If you’ve been following this curious and bizarre incident which happened July 29, there’s been an update. Fresh news about the co-pilot who fatally bailed out without a chute, moments before the plane crash-landed. It makes a confusing event even more mysterious. Once again, the new information raises more questions than it provides answers.
Just before he bailed out
New information is out regarding Charles Hew Crooks, the 23-year-old co-pilot who bailed out and “fell to his death after getting off an aircraft mid-flight in North Carolina.”
According to a preliminary report from the National Transportation and Safety Board, he was reportedly “sick” and “visibly upset” immediately before “exiting the plane without a parachute.”
Two people were aboard the plane when it took off. It began as a routine day for the pilot and his second in command but didn’t end that way.
The body of Charles Crooks was recovered from some trees in the backyard of a home in Fuquay-Varina, about 18 miles south of Raleigh. It took police several hours to locate. Ever since, everyone has been wondering why he bailed. We still don’t really know but preliminary reports provide more insight.
It’s obvious that he was distressed about coming in for what both pilots already knew would be a crash-landing, at best. The possibility still exists that he decided to take his chances on his own, even without a chute.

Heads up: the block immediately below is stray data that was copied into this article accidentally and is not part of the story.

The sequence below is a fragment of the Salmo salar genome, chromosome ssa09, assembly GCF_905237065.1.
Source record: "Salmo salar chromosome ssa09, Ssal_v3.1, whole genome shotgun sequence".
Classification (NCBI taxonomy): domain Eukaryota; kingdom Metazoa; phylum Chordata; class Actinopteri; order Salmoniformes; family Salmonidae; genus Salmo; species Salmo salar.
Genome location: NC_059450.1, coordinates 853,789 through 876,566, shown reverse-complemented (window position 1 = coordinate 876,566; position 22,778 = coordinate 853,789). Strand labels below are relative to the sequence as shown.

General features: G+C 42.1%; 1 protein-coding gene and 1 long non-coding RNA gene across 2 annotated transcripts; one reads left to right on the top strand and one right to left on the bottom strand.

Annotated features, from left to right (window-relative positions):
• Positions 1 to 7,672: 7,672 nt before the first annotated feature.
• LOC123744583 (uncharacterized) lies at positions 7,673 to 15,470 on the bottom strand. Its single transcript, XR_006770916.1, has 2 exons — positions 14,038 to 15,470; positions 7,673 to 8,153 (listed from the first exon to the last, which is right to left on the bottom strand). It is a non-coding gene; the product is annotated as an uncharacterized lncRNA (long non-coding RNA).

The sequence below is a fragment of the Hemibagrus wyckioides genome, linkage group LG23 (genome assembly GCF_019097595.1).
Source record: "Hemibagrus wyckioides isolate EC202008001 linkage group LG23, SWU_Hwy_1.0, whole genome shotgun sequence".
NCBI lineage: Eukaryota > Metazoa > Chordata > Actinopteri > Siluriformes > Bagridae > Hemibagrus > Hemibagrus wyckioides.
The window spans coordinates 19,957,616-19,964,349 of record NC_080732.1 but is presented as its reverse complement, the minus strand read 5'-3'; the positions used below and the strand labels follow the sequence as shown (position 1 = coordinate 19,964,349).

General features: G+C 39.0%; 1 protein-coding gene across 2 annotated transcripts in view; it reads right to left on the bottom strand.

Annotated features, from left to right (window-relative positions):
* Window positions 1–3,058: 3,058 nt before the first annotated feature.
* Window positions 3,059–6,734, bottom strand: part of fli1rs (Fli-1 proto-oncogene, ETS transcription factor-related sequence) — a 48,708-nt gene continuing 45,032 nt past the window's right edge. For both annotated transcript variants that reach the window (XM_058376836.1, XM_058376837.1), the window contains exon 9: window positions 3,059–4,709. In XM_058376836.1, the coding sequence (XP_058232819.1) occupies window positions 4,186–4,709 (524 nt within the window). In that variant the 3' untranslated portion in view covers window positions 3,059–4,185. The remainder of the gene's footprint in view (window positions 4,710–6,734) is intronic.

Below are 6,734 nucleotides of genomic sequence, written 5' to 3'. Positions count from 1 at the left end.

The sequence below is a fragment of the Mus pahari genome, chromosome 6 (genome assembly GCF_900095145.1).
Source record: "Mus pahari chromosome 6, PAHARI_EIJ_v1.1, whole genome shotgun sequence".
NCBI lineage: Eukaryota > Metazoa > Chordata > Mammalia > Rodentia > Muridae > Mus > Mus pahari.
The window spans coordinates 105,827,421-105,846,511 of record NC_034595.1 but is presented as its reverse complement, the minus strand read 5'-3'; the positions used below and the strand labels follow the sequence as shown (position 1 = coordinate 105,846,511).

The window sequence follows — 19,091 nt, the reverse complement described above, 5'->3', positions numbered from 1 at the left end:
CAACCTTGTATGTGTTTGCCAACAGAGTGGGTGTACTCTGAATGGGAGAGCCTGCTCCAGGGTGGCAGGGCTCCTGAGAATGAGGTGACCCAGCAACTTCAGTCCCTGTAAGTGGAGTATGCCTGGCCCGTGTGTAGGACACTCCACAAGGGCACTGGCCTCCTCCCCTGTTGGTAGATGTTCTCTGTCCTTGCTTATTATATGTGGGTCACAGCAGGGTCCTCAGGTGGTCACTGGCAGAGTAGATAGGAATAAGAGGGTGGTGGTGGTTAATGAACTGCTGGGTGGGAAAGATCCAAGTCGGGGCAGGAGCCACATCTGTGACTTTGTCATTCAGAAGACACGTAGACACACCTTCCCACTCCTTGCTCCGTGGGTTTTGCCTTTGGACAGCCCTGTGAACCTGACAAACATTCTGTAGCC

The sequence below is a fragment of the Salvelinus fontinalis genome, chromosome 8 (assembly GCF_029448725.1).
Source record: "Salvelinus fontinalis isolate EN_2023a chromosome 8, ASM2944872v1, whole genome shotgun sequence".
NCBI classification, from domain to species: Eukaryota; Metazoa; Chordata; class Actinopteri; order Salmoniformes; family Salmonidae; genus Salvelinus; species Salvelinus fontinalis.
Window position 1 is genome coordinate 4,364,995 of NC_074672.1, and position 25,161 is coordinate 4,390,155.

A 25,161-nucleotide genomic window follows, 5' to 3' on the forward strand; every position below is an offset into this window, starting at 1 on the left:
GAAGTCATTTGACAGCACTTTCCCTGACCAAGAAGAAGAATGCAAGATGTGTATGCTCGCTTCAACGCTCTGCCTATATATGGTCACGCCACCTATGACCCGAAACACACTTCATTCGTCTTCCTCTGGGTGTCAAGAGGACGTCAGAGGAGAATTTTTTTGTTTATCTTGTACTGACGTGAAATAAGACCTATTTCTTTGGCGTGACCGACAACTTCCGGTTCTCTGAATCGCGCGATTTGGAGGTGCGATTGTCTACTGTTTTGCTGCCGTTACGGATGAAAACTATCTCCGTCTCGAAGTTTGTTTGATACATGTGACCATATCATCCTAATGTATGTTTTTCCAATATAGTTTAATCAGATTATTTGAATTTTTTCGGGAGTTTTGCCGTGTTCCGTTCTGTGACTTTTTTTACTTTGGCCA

Crooks was reportedly an experienced skydiver and it looks like he bailed out by the book. Maybe he hoped for something to break his fall on the way down, maybe aim for a swimming pool. All anyone can do is speculate, and that is already running rampant.
Operating as a skydiving flight
It was business as usual for the twin-engine CASA CN-212 Aviocar, “being operated as a skydiving flight.” According to the NTSB, “it had already flown two skydiving runs and was on its way to pick up a third group.”
Things went south when co-pilot Crooks flew the plane on its descent to Raeford West Airport. On that approach, “the plane descended below the tree line and ‘dropped.‘” Nobody bailed out yet.
Crooks fought for control of the plane and managed to get it back up, but not before it bounced. “While attempting to get the plane climbing again, the right main landing gear ‘impacted the runway surface,’ causing a hard landing.” That’s when the more experienced pilot took over. “The pilot-in-command took over controls from Crooks, reached over 400 feet again and directed him to declare an emergency.”
In the moments before he bailed, Crooks took control of the radio, and asked traffic control for a diversion to Raleigh-Durham International Airport. That’s when they hit turbulence. About 20 minutes into the flight, Crooks “became visibly upset” about the hard landing. According to the report, the pilot testified “Crooks then opened his side cockpit window and ‘may have gotten sick,’ at which point the pilot-in-charge took over radio communications.”
The last thing the pilot needed at that point was someone flipping switches but “Crooks lowered the ramp in the back of the airplane, indicating he ‘felt like he was going to be sick and needed air‘” That’s when he bailed out. He “got up from his seat, removed his headset, apologized, and departed the airplane via the aft ramp door.”
According to the pilot, “there was a bar that Crooks could have grabbed about 6 feet above the ramp, but he never saw Crooks grab it before exiting the plane. The pilot turned the plane around to search for Crooks and notified air traffic control about Crooks’ departure from the plane.” With damaged gear, the pilot still managed to bring the plane down safely.